Most covens will not accept a student under the age of 21 for this reason, reasoning, rightfully, that it is inappropriate for a person younger than that age to be exposited to rituals with sexual symbolism including ritual nudity (working skyclad), which is often practiced but not required.

As you will learn from the following section, Wicca represents a highly principled and ethical way of being in the world that is predicated on a philosophy of personal responsibility and the edict to harm none.

Basic Ethics and Principles of Wicca

Wiccans have no interest in trying to convert others, and are, in fact, against proselytizing. They believe there is more than one path to God. Everyone is on a journey to find his or her own spirituality. Those who are meant to walk the Wiccan way will find that path without anyone convincing them to do so.

Given this, it is not surprising that Wicca isn’t a dualistic religion that portrays a struggle between good and evil as does Christianity. Wicca is also not exclusive. There is no prohibition against practicing other religious observances or worshipping more than one God.

The seven major beliefs of Wicca include the following, but may vary in their expression and observance from coven to coven or individual to individual.

The Polarity of the Deity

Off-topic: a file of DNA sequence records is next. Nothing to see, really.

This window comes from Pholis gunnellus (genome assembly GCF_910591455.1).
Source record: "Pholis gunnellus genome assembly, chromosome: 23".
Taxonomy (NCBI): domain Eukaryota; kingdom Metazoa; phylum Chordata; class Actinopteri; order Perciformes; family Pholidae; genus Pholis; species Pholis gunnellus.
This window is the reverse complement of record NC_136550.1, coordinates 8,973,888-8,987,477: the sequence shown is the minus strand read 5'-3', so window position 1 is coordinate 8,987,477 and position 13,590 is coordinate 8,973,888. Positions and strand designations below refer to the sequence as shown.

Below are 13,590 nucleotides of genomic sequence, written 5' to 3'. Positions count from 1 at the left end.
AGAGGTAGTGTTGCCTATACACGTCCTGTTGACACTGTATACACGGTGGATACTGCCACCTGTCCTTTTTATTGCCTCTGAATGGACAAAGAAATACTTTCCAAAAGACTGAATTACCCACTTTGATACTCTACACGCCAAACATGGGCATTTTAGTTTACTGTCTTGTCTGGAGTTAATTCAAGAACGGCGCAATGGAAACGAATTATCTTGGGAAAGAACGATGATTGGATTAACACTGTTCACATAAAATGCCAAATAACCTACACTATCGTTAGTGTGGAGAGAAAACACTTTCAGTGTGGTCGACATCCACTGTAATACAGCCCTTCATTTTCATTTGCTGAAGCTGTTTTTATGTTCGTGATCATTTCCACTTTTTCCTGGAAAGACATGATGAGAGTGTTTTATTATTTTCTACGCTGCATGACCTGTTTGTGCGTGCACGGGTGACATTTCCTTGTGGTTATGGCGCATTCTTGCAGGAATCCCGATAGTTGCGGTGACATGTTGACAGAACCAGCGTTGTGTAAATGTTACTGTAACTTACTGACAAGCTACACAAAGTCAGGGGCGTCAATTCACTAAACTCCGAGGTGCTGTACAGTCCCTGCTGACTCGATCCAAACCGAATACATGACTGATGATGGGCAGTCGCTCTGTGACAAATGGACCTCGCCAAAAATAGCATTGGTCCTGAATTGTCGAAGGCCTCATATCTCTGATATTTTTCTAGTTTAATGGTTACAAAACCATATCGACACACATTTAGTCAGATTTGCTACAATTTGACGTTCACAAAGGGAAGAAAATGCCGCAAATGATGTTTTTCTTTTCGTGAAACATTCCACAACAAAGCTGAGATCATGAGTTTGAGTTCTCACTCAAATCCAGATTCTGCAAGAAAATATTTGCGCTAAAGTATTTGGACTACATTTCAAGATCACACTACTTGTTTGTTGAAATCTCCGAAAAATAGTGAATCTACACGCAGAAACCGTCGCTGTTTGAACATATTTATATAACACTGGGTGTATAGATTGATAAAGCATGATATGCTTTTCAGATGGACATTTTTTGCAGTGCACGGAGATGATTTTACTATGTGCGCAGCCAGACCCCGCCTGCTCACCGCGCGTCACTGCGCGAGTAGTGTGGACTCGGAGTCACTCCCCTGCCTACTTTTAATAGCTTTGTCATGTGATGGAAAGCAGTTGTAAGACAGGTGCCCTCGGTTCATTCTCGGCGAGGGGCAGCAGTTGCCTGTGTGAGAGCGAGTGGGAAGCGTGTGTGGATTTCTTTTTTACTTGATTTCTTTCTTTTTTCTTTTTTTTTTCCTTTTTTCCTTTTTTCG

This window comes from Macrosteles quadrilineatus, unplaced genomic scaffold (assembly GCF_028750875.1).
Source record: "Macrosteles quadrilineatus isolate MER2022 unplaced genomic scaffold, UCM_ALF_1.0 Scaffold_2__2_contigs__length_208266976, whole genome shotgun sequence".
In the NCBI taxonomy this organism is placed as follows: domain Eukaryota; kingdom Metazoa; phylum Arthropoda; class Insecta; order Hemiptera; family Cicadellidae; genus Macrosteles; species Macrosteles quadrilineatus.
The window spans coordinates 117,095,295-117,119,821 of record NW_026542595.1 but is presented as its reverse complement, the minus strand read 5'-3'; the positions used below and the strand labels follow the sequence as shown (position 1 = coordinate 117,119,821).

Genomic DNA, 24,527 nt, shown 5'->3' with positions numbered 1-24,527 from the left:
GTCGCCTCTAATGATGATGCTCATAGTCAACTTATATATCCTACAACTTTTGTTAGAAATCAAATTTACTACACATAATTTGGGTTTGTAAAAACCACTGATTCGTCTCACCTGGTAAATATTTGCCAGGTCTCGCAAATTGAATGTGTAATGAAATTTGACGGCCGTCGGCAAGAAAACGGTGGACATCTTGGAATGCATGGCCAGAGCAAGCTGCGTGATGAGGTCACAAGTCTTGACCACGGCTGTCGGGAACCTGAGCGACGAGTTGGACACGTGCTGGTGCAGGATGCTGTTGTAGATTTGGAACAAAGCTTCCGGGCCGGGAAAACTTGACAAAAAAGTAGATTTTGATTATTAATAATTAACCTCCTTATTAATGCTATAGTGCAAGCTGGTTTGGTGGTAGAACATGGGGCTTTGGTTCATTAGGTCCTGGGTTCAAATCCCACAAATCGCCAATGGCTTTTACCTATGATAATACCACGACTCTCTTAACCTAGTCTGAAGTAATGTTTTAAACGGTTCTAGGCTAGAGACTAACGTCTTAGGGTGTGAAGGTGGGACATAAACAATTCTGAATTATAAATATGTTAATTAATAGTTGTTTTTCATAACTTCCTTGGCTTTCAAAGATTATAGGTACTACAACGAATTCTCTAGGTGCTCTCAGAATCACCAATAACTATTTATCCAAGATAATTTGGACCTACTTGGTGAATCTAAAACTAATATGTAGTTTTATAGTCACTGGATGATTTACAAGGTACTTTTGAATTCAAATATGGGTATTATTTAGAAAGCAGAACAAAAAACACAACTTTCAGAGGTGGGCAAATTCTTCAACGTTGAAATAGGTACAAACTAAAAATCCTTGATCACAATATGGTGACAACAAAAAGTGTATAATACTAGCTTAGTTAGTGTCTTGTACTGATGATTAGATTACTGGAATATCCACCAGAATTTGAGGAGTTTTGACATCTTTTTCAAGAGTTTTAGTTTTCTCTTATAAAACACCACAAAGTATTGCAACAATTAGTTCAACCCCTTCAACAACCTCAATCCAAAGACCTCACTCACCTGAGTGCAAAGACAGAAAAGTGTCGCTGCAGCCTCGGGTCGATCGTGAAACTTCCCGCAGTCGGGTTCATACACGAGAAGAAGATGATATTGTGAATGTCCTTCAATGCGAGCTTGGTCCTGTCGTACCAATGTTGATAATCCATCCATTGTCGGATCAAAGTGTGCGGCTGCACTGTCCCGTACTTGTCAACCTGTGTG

In the Wiccan belief system there is a single divine force. This may be called simply spirit, the all, the divine, or just “deity.” This is the force that gives the universe life. It is not confined by any definition of time, space, or gender.

Deity is, however, separated into aspects, the first being male and female, God and Goddess. These two halves of the same whole are separate but inseparable, ever connected in their very polarity, and unable to exist independently of one another.

This sacred dynamic is central to Wicca. The God and Goddess are equal. They are both warm and loving. They do not live in some far off distance place. They are approachable and reachable because theirs is an omnipresent place in the universe.

The Immanence of Deity

Deity is inherent in all people and in all things. This is not so much the notion that a stone or a blade of grass has a soul of its own, but rather that the same sacred life force infuses all things.

In this way of thinking, each of us is part of the divine and all things around us are divine. It is a very sacred way of thinking that cultivates in Wiccan a native respect for both the natural world and for all of the beings that live in it.

The Divinity of the Earth

The earth is a completely tangible manifestation of deity, in particular of the Goddess. The earth gives birth to all things and then receives them again unto herself in death.

Attuning and working with earth energy is a special focus for the Wiccan, and is deeply tied to an understanding of and participation in the seasonal cycles and the flow of the natural power of the earth.